Pettah market was quieter than I expected, but it was Sunday. Although described as one of the top ten things to do in Colombo, I was the only tourist there; the only white person there; the only European woman there; and yet I felt somehow at home and certainly not nervous. It is how you imagine an Indian or Sri Lankan market to be, only cleaner and calmer. Outside the station, as I cross to enter the streets of Pettah a man approaches me. I respond politely to his questions, but as he continues to follow me, I am forced to vigorously ignore him. He gets the message and disappears. This is not a market for tourists. The shops and street vendors sell ordinary everyday things. Despite this area being a predominantly Muslim pocket in the surrounding Buddhism, there is a plethora of bright red plastic Santa’s for sale and Christmas trees incongruously next to coconuts.xmas trees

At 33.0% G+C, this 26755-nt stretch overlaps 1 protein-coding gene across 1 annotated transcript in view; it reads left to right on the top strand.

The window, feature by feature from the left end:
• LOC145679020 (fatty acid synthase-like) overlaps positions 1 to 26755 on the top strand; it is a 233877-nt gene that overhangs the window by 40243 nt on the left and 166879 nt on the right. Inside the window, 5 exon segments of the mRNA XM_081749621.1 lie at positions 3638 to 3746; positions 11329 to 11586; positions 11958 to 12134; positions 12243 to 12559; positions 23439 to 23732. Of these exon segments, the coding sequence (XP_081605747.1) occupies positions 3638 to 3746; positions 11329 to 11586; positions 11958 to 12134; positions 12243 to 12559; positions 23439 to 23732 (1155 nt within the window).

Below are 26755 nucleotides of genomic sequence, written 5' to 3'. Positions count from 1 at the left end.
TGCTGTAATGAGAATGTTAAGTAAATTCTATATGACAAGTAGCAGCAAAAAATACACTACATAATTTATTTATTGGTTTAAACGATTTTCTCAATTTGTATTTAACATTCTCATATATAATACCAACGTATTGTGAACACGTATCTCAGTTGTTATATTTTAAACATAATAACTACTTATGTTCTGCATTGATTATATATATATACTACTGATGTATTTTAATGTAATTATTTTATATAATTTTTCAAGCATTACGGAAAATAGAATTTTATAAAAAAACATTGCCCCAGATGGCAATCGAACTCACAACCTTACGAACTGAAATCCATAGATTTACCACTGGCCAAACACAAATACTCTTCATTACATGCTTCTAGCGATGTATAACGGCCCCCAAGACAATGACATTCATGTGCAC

While I photograph the Hindu kovil another man approaches. Anthony, the Buddhist, is older, more friendly. Jet-lag prevents me from immediately realising he wants money, but he seems harmless. He offers to take me to a nearby mosque. I let him and take photos at the request of his friend the caretaker, though the inside is not particularly photogenic. He takes me to the Old Town Hall, but then I must ask him to leave – I want to explore on my own, to take in all the sights and smells without interruption; to just wander.

market 1

Soon the humidity is too much. I take a tuk tuk back to the hotel’s air-conditioned coolness.

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